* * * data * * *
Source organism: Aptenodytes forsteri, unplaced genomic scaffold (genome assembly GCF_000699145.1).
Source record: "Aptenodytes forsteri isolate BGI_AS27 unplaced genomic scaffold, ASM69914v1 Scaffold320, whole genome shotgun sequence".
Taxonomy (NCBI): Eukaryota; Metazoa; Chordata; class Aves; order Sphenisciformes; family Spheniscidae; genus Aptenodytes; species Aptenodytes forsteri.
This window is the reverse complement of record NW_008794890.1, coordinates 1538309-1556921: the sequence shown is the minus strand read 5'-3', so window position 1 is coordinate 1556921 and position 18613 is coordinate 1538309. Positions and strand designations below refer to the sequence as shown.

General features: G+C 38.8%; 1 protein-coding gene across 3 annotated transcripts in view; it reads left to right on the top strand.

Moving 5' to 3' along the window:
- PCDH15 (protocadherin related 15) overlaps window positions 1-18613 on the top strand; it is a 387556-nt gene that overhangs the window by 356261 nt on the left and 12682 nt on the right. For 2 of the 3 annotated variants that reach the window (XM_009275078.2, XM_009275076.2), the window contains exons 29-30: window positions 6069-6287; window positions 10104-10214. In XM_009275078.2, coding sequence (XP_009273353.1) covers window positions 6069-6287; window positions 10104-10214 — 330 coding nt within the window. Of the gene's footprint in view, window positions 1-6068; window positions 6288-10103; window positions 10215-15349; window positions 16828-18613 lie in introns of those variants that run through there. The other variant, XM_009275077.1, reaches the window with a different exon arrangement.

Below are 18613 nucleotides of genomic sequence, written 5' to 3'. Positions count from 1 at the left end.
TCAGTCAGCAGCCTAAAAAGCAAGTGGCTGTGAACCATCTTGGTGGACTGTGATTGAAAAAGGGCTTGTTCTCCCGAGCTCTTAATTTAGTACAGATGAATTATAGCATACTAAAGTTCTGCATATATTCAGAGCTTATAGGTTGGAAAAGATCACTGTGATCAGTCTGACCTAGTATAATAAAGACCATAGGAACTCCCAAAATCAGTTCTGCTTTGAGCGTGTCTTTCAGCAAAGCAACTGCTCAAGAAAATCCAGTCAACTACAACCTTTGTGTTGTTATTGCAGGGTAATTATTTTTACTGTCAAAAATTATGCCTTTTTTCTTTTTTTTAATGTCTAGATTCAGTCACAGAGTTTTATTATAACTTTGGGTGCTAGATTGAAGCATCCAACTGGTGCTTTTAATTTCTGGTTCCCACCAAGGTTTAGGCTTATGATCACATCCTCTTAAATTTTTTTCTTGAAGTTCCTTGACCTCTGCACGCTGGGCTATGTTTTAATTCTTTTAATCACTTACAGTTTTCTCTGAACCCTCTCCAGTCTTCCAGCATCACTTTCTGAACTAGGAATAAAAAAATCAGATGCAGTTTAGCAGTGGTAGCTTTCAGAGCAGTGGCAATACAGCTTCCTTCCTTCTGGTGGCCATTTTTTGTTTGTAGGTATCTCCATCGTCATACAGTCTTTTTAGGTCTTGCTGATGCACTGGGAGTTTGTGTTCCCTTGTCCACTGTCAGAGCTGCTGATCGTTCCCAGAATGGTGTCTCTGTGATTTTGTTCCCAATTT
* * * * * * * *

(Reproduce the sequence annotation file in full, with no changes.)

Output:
Source organism: Aptenodytes forsteri, unplaced genomic scaffold (genome assembly GCF_000699145.1).
Source record: "Aptenodytes forsteri isolate BGI_AS27 unplaced genomic scaffold, ASM69914v1 Scaffold320, whole genome shotgun sequence".
Taxonomy (NCBI): Eukaryota; Metazoa; Chordata; class Aves; order Sphenisciformes; family Spheniscidae; genus Aptenodytes; species Aptenodytes forsteri.
This window is the reverse complement of record NW_008794890.1, coordinates 1538309-1556921: the sequence shown is the minus strand read 5'-3', so window position 1 is coordinate 1556921 and position 18613 is coordinate 1538309. Positions and strand designations below refer to the sequence as shown.

General features: G+C 38.8%; 1 protein-coding gene across 3 annotated transcripts in view; it reads left to right on the top strand.

Moving 5' to 3' along the window:
- PCDH15 (protocadherin related 15) overlaps window positions 1-18613 on the top strand; it is a 387556-nt gene that overhangs the window by 356261 nt on the left and 12682 nt on the right. For 2 of the 3 annotated variants that reach the window (XM_009275078.2, XM_009275076.2), the window contains exons 29-30: window positions 6069-6287; window positions 10104-10214. In XM_009275078.2, coding sequence (XP_009273353.1) covers window positions 6069-6287; window positions 10104-10214 — 330 coding nt within the window. Of the gene's footprint in view, window positions 1-6068; window positions 6288-10103; window positions 10215-15349; window positions 16828-18613 lie in introns of those variants that run through there. The other variant, XM_009275077.1, reaches the window with a different exon arrangement.

Below are 18613 nucleotides of genomic sequence, written 5' to 3'. Positions count from 1 at the left end.
TCAGTCAGCAGCCTAAAAAGCAAGTGGCTGTGAACCATCTTGGTGGACTGTGATTGAAAAAGGGCTTGTTCTCCCGAGCTCTTAATTTAGTACAGATGAATTATAGCATACTAAAGTTCTGCATATATTCAGAGCTTATAGGTTGGAAAAGATCACTGTGATCAGTCTGACCTAGTATAATAAAGACCATAGGAACTCCCAAAATCAGTTCTGCTTTGAGCGTGTCTTTCAGCAAAGCAACTGCTCAAGAAAATCCAGTCAACTACAACCTTTGTGTTGTTATTGCAGGGTAATTATTTTTACTGTCAAAAATTATGCCTTTTTTCTTTTTTTTAATGTCTAGATTCAGTCACAGAGTTTTATTATAACTTTGGGTGCTAGATTGAAGCATCCAACTGGTGCTTTTAATTTCTGGTTCCCACCAAGGTTTAGGCTTATGATCACATCCTCTTAAATTTTTTTCTTGAAGTTCCTTGACCTCTGCACGCTGGGCTATGTTTTAATTCTTTTAATCACTTACAGTTTTCTCTGAACCCTCTCCAGTCTTCCAGCATCACTTTCTGAACTAGGAATAAAAAAATCAGATGCAGTTTAGCAGTGGTAGCTTTCAGAGCAGTGGCAATACAGCTTCCTTCCTTCTGGTGGCCATTTTTTGTTTGTAGGTATCTCCATCGTCATACAGTCTTTTTAGGTCTTGCTGATGCACTGGGAGTTTGTGTTCCCTTGTCCACTGTCAGAGCTGCTGATCGTTCCCAGAATGGTGTCTCTGTGATTTTGTTCCCAATTT